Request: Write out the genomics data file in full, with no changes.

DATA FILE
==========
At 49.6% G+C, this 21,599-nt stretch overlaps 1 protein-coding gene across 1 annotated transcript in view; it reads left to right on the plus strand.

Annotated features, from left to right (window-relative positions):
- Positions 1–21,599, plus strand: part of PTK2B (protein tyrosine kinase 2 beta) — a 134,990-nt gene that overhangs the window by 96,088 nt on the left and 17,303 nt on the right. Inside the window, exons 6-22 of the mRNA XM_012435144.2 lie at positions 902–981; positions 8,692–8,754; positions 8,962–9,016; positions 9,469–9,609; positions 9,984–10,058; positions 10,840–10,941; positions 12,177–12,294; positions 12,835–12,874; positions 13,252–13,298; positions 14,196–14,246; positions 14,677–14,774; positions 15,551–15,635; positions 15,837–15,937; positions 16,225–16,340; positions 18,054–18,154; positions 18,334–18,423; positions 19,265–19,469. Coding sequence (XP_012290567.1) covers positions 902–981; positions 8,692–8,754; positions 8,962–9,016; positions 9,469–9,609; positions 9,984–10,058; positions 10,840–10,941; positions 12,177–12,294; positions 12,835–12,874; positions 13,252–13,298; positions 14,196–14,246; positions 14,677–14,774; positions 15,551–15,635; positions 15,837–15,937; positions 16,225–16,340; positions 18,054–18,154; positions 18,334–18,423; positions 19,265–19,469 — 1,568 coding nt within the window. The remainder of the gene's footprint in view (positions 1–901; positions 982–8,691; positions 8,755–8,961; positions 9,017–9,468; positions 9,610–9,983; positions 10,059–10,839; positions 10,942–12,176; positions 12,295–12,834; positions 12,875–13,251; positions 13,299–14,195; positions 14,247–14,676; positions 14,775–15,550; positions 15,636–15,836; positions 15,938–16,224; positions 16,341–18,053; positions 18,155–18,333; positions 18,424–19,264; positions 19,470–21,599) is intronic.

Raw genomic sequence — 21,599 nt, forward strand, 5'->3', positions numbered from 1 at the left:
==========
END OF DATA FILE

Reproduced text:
At 49.6% G+C, this 21,599-nt stretch overlaps 1 protein-coding gene across 1 annotated transcript in view; it reads left to right on the plus strand.

Annotated features, from left to right (window-relative positions):
- Positions 1–21,599, plus strand: part of PTK2B (protein tyrosine kinase 2 beta) — a 134,990-nt gene that overhangs the window by 96,088 nt on the left and 17,303 nt on the right. Inside the window, exons 6-22 of the mRNA XM_012435144.2 lie at positions 902–981; positions 8,692–8,754; positions 8,962–9,016; positions 9,469–9,609; positions 9,984–10,058; positions 10,840–10,941; positions 12,177–12,294; positions 12,835–12,874; positions 13,252–13,298; positions 14,196–14,246; positions 14,677–14,774; positions 15,551–15,635; positions 15,837–15,937; positions 16,225–16,340; positions 18,054–18,154; positions 18,334–18,423; positions 19,265–19,469. Coding sequence (XP_012290567.1) covers positions 902–981; positions 8,692–8,754; positions 8,962–9,016; positions 9,469–9,609; positions 9,984–10,058; positions 10,840–10,941; positions 12,177–12,294; positions 12,835–12,874; positions 13,252–13,298; positions 14,196–14,246; positions 14,677–14,774; positions 15,551–15,635; positions 15,837–15,937; positions 16,225–16,340; positions 18,054–18,154; positions 18,334–18,423; positions 19,265–19,469 — 1,568 coding nt within the window. The remainder of the gene's footprint in view (positions 1–901; positions 982–8,691; positions 8,755–8,961; positions 9,017–9,468; positions 9,610–9,983; positions 10,059–10,839; positions 10,942–12,176; positions 12,295–12,834; positions 12,875–13,251; positions 13,299–14,195; positions 14,247–14,676; positions 14,775–15,550; positions 15,636–15,836; positions 15,938–16,224; positions 16,341–18,053; positions 18,155–18,333; positions 18,424–19,264; positions 19,470–21,599) is intronic.

Raw genomic sequence — 21,599 nt, forward strand, 5'->3', positions numbered from 1 at the left: